? 1—What is Pollution? 32 Environmental Pathways
Small particles of sand, soil, clay, and other miner-als
are washed into rivers, lakes and streams from
the land. Often these come from construction proj-ects
or paved areas, but they can also come from
natural runoff or erosion. Stream channels and
harbors that have been filled with sediment often
need to be dredged. Sediment can harm wildlife
by covering nests of fish or by clogging the gills of
fish and shellfish.
Petroleum (gas/oil) Products
Oil spills, such as the Exxon Valdez spill, kill fish,
seabirds, shellfish, and aquatic plants. However,
there are many other ways that petroleum prod-ucts
(such as oil, gasoline, and kerosene) can
contaminate water. They can seep into groundwa-ter
from damaged or corroded underground stor-age
tanks, be washed into waterways from drive-ways,
streets or service stations, or be released
from ships, refineries, or drills. Petroleum products
are poisonous to many animals. Additionally,
waterbirds cannot fly if they get oil on their feath-ers.
Heated or Cooled Water
Electric power plants generate large amounts of
heated water. This warm water can’t carry as
much oxygen as cooler water. If oxygen cannot be
returned to the water, fish and other aquatic ani-mals
can be harmed. Cooler water is sometimes
released by deep dams; this too can damage
aquatic animals and plants that require warmer
temperatures to survive.
Other organic wastes can also get into the water.
These include natural animal and plant products
such as wood pulp or food by-products. These
products also contain nutrients for bacteria and
algae. The concentration of bacteria will increase
if too much organic waste gets into the water.
These bacteria will then use up the oxygen in the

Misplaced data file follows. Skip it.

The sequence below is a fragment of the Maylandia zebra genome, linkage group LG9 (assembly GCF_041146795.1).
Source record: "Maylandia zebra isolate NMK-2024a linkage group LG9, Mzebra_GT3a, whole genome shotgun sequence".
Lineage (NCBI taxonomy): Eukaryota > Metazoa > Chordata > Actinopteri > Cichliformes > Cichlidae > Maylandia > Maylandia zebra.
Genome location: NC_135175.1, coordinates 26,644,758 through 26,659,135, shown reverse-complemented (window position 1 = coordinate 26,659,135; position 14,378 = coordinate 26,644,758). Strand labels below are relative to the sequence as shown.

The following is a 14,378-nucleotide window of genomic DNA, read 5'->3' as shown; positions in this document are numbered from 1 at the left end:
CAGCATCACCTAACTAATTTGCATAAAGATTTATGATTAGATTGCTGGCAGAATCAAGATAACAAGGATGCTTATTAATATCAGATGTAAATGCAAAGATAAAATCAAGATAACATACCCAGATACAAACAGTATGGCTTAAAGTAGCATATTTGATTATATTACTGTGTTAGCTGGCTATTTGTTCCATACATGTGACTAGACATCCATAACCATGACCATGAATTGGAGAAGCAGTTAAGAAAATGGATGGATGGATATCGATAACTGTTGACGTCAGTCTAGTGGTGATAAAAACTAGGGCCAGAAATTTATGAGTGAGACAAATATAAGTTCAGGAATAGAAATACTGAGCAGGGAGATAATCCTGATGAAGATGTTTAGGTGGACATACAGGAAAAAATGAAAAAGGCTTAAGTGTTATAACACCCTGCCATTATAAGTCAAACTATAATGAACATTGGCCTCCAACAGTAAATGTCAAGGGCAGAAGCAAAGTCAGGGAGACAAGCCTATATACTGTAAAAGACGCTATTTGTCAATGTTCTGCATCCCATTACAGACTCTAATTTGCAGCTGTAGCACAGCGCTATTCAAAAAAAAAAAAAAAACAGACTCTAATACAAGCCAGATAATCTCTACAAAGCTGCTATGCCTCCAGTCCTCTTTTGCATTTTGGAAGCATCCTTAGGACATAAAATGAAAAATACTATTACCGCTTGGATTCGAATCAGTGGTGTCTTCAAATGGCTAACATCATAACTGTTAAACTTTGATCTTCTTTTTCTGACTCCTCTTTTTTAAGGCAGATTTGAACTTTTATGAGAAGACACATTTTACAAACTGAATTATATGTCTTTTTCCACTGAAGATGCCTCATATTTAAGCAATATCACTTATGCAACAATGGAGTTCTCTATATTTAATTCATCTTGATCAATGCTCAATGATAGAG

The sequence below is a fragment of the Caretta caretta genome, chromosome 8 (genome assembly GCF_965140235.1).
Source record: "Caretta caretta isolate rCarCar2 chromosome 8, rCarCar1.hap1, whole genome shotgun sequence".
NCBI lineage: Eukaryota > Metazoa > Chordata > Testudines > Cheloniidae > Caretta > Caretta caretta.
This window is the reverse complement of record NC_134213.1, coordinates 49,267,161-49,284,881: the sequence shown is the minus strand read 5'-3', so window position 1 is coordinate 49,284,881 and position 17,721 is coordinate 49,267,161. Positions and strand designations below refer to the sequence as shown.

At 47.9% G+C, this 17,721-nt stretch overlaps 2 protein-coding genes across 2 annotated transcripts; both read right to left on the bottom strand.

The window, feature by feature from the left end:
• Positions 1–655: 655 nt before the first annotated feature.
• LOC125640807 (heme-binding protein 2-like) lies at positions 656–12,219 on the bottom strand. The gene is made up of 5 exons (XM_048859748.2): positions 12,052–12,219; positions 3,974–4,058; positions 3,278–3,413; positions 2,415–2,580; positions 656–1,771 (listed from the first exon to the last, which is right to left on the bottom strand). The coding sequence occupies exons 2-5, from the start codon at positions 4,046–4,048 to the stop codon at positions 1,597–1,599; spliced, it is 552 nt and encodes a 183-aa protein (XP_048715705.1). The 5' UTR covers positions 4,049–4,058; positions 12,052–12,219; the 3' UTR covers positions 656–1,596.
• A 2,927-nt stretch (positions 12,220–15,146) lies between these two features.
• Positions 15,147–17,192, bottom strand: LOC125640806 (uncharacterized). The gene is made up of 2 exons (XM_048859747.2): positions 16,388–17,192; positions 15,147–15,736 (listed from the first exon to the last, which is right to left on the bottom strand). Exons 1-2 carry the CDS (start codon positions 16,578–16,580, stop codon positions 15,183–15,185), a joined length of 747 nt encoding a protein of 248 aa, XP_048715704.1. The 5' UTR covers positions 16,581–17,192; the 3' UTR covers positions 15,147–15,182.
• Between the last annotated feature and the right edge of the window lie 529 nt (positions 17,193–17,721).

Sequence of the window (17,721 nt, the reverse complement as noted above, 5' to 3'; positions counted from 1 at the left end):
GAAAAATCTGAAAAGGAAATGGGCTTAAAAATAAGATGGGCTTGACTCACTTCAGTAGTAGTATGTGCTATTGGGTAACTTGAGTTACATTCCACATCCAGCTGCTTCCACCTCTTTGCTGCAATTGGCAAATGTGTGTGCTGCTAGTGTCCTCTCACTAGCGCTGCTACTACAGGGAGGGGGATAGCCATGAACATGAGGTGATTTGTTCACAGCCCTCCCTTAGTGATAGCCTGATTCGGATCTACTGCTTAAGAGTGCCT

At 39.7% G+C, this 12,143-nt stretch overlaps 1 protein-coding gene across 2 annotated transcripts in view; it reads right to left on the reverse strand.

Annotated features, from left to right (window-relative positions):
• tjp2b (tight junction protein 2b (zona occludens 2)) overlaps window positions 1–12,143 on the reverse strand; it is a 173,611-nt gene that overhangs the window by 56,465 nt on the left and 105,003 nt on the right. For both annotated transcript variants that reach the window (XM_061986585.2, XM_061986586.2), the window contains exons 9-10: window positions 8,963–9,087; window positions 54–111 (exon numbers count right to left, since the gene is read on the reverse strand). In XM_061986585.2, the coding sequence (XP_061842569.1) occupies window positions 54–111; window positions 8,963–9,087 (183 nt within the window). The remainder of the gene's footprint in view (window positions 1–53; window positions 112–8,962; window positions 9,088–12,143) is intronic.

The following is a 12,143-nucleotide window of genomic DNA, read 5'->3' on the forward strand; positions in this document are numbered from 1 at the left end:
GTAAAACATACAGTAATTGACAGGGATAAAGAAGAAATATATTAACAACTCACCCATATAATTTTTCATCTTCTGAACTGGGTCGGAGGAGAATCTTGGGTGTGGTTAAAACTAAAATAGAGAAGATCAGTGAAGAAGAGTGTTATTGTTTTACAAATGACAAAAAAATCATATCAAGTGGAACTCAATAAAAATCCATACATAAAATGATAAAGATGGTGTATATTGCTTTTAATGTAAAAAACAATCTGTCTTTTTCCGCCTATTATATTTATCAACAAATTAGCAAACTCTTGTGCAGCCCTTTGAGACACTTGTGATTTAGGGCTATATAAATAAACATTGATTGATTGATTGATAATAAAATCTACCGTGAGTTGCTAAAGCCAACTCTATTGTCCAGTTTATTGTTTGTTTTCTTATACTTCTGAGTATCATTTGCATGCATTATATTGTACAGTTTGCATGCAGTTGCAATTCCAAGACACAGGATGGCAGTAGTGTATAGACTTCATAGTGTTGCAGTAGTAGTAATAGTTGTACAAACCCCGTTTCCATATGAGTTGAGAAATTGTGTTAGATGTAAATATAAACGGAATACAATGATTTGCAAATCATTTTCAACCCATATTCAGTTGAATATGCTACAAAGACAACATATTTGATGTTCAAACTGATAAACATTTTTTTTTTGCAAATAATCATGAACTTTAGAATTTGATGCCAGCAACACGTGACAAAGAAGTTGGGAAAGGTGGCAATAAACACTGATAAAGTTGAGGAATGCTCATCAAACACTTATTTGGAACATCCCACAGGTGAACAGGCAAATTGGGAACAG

water, and fish will die.
Untreated sewage and runoff from farms, stock-yards,
and barns can contain viruses and bacteria
that are very danger-ous
to humans. People
can contract cholera,
typhoid fever, dysen-tery,
other diseases if they
drink or come into con-tact
with water that has
been polluted this way,
or if they eat fish or shellfish from polluted water.
Human and animal wastes also contain nutrients
and act as a fertilizer in water. Bacteria feed on
the nutrients and use up all of the oxygen in the
water. This kills many aquatic animals and plants.
Detergents, pesticides, herbicides, salts, mineral
compounds, and other inorganic compounds are
harmful to water ways. They come from factories,
mines, agriculture, factories, households, and
sometimes from natural sources as well. Many of
these chemicals are poisonous to fish and other
animals or cause damage to structures, such as
boats or water purification equipment.
Runoff from farms, gardens, lawns and golf cours-es
sometimes contains excess fertilizers. When
high concentrations of these fertilizers get into
water, they cause large amounts of algae to grow.
The algae feed on the nutrients in the fertilizer,
just as crops would; once they use up all of the
nutrients, the algae die and are themselves eaten
by bacteria. The bacteria use up all the oxygen in
the water, which makes the water unsuitable for
fish, shellfish, and other animals.
Normal water is not usually acidic. However,
plants and animals can be harmed or killed by
water that has been made acidic by inorganic
Types of Water Pollutants Handout
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